Composed by
Jesper Kyd


Published by
Ubisoft Music (2007)


1) City of Jerusalem
2) Flight Through Jerusalem
3) Spirit of Damascus
4) Trouble in Jerusalem
5) Acre Underworld
6) Access the Animus
7) Dunes of Death
8) Masyaf in Danger
9) Meditation Begins
10) Meditation of the Assassin
11) The Bureau




- Game website


Review by
Oliver Ittensohn

Assassin's Creed

As a game, Assassin’s Creed is a mixed bag. The first entry in Ubisoft’s newly established franchise, it tells the story of the bartender Desmond Miles who gets held hostage by a staff of researchers. With the help of an apparatus called the Animus, they tap into Desmond’s genetic code allowing access to his ancestor’s memory, in this case Altair’s, an assassin from the Middle Ages. The game offers beautiful, technologically advanced graphics, an exciting combat system and a huge world to explore. Unfortunately, the unbearably repetitive gameplay, graphical glitches and a somewhat confusing storyline take away much of the game’s overall appeal. Still, it got positive reviews and has since launched a number of spin-offs on many different platforms including games for the Sony PSP and the Ninendo DS.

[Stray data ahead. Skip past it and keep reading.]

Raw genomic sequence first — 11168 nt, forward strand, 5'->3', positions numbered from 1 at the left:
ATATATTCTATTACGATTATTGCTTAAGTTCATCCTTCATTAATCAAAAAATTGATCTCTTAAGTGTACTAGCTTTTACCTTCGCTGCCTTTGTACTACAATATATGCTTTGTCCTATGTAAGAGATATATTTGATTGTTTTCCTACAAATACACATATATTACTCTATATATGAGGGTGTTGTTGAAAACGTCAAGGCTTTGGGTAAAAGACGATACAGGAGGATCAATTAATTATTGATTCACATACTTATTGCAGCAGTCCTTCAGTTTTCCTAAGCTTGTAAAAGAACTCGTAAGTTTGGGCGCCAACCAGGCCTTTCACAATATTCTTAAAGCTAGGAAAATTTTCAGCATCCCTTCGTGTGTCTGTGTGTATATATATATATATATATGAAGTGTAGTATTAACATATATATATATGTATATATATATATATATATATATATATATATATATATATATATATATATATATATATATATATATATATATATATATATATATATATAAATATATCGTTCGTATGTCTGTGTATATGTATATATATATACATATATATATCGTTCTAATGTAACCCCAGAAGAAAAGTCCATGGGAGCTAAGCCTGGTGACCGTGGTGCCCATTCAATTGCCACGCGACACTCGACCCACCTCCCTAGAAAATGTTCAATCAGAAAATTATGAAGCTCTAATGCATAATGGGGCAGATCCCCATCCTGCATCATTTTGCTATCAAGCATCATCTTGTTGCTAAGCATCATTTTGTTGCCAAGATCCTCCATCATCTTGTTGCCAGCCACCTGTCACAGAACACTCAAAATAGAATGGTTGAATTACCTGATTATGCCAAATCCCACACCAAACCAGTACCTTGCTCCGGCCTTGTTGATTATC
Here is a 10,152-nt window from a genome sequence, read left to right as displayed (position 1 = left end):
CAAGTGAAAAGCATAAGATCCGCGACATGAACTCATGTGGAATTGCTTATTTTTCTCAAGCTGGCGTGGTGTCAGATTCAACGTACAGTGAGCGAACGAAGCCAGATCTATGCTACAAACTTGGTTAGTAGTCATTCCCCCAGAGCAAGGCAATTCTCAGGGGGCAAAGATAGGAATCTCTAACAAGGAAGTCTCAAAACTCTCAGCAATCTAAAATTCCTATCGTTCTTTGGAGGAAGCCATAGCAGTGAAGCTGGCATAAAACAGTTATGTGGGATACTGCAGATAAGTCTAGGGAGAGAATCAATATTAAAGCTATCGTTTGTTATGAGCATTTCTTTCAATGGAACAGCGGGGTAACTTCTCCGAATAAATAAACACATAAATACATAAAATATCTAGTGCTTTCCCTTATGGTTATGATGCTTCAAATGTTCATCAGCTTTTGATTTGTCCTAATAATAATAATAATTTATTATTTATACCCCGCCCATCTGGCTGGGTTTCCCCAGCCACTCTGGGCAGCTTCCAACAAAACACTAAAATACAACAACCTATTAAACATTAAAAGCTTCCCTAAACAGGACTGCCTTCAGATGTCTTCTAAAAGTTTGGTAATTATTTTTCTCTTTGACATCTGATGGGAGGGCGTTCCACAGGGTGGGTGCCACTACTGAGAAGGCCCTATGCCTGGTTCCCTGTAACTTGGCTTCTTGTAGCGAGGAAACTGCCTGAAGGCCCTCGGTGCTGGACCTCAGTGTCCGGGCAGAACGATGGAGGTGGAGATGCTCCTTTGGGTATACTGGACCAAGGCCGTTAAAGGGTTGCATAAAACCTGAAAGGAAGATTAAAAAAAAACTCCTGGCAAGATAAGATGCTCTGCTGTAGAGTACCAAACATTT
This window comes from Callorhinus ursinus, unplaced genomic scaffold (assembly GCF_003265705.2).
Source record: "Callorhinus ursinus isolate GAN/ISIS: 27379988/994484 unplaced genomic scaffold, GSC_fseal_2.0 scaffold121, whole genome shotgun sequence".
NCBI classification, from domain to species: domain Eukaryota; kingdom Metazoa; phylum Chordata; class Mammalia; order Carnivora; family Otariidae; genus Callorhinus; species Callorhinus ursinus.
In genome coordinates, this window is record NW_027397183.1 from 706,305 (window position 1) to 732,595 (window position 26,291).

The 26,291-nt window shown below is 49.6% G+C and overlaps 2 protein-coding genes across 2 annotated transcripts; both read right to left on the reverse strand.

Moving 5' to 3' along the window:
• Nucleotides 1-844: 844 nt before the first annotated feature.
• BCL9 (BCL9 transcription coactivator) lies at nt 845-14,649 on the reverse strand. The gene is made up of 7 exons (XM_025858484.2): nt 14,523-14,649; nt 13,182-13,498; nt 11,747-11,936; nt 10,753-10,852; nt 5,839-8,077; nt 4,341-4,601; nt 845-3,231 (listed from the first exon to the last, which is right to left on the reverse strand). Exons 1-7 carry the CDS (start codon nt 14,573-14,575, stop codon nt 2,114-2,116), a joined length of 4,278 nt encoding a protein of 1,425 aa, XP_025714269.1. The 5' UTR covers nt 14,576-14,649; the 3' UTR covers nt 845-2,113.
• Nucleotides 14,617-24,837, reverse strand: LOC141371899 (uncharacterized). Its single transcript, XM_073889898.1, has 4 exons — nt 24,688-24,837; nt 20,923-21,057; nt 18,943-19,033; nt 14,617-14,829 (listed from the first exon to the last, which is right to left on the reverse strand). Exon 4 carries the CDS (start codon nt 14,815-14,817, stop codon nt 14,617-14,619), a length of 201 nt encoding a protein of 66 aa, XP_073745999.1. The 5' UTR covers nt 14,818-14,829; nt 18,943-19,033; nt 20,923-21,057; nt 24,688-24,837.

Jesper Kyd is among the busiest composers working in the gaming industry and has provided music for such diverse titles as Hitman, Freedom Fighters or Unreal Tournament 3. For Assassin’s Creed, Kyd would focus heavily on creating an ambient soundscape. To do this, he’d build primarily on the electronic side of his sampled library in order to support a very experimental style of writing. The result is a thickly weaved carpet of electronic effects including dissonant reverbs, droning, bangs and clashes. The harmonic and melodic progressions are stripped to its basics. In fact, there’s no thematic identity in terms of melody. Instead, Kyd solely depends on stylistic devices. “Access to the Animus” is most indicative of this. It’s a lengthy cue that solely depends on experimental electronics; it’s hard-core ambience. To reflect the setting the game takes place in, there are some interludes of ethnic harmonization and rhythm which he combines with alienated, ecclesiastical chants, especially in the two opening cues on the album. Melodically unattractive electronics dominate most of the pieces, though. It’s a highly artificial musical canvas with little variety or highlight.

In the end, Kyd’s score is a very disappointing yield for such an ambitious title of adventure and intrigue. It has little lasting value both in-game and on album. In particular, Kyd’s electronic arrangements offer little incentive for a stand-alone listen. This is an album you should definitely shy away from.